Indeed, companies signed on the dotted line for over 470,000sq ft of office space in the first three months of this year, according to Knight Frank. Some 75 per cent of the new office space due to be delivered throughout the rest of this year was already pre-let, according to its quarter one office market report. This drive for more office space doesn’t necessarily mean that homeworking is over, however. The overriding factor is an increase in staff numbers, says Henry of Knight Frank. “The economy has weathered the Covid storm much better than anyone anticipated. It has excelled during lockdown. Lots more jobs have been created and this is creating a solid base for office demand.” It’s exactly the traditionally office leaning sectors that are booming. There are now over 70,000 more people employed in the ICT and professional services sectors compared to the end of 2019, and another 18,000 more in financial services, insurance and real estate. “Even if some companies in some sectors are not taking as much office space, this is being compensated for by job creation and space requirements in other areas,” says Henry.
The hybrid office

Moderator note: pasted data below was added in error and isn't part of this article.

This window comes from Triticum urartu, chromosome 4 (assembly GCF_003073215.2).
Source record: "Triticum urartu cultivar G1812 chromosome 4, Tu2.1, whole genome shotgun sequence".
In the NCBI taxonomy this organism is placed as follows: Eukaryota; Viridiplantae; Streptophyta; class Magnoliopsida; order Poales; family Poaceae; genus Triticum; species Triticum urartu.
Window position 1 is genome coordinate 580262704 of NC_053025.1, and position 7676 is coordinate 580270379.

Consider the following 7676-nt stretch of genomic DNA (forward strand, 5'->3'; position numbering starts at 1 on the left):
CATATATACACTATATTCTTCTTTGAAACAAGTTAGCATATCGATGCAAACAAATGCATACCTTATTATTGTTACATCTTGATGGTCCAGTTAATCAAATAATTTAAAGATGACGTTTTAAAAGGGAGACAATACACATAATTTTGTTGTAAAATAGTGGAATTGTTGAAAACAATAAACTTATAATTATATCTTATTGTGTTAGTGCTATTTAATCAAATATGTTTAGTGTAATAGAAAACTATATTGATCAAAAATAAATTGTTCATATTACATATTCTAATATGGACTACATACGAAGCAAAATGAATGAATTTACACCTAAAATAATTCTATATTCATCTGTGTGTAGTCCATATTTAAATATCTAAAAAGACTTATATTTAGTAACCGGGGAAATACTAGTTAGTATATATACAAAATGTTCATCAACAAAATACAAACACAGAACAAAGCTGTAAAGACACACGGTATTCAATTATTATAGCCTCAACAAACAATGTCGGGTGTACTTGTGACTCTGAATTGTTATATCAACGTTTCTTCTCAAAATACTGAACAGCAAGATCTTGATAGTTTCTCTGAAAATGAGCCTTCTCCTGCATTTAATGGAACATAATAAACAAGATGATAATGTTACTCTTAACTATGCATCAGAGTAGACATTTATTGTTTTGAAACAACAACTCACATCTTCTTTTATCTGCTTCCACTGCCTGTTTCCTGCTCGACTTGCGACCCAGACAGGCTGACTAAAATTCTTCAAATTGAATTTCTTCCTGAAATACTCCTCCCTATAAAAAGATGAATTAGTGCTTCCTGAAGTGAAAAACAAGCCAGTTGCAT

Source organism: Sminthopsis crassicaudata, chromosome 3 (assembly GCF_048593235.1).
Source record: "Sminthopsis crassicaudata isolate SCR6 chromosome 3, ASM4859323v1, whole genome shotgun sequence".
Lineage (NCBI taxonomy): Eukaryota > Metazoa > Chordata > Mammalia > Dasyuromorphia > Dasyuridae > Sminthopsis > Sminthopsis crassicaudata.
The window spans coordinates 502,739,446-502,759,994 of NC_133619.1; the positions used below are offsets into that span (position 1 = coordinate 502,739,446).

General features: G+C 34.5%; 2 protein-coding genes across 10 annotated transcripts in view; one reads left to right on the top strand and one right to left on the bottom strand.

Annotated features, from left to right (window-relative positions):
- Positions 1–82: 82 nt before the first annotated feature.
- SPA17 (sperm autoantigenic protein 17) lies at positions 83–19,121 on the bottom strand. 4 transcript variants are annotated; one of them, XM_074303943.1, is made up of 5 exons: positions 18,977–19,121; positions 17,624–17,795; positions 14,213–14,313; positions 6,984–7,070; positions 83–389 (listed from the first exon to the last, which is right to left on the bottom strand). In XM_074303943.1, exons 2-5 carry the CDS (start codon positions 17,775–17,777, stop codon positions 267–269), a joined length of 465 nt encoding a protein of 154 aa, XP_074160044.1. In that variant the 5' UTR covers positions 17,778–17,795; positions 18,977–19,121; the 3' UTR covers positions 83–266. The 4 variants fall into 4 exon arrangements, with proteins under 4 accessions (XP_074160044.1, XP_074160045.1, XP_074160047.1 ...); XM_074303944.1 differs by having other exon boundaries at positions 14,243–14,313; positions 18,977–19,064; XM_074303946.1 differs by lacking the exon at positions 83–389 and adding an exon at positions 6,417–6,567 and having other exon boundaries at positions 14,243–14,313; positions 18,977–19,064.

Hybrid working, that is some days in the office and some at home, existed before the pandemic but has now gone mainstream. Some 90 per cent of those aged between 35 and 44 who can work remotely said they would like to do so when pandemic restrictions end, a survey by the Central Statistics Office (CSO) found. In a red hot jobs market, employers who are rigid about office attendance will simply lose staff and limit their ability to replace them. Though some form of hybrid working will be a given in most organisations, this doesn’t necessarily equate to less office space, property pundits predict. In expanding companies, more people means more space, even if everyone isn’t in the office at the same time. Office layouts however are likely to look a bit different. “We are going to see a lot more of a collaborative-type environment,” says Duffy from Savills. “The idea of linear desks and coming in and sitting at your desk from 9am - 5pm is an antiquated model. That was happening pre-Covid anyway, now it has been expedited,” he says. When it comes to how the pandemic has shaped their office space wish lists, he sees employers now putting a much bigger emphasis on wellbeing. “There is a big focus on outdoor areas, terrace areas, courtyards or just a convenient park - anything that allows staff to get outside to mingle and to congregate.” Proximity to transport was always a priority and it remains top of the list for companies trying to lure staff back to a commute.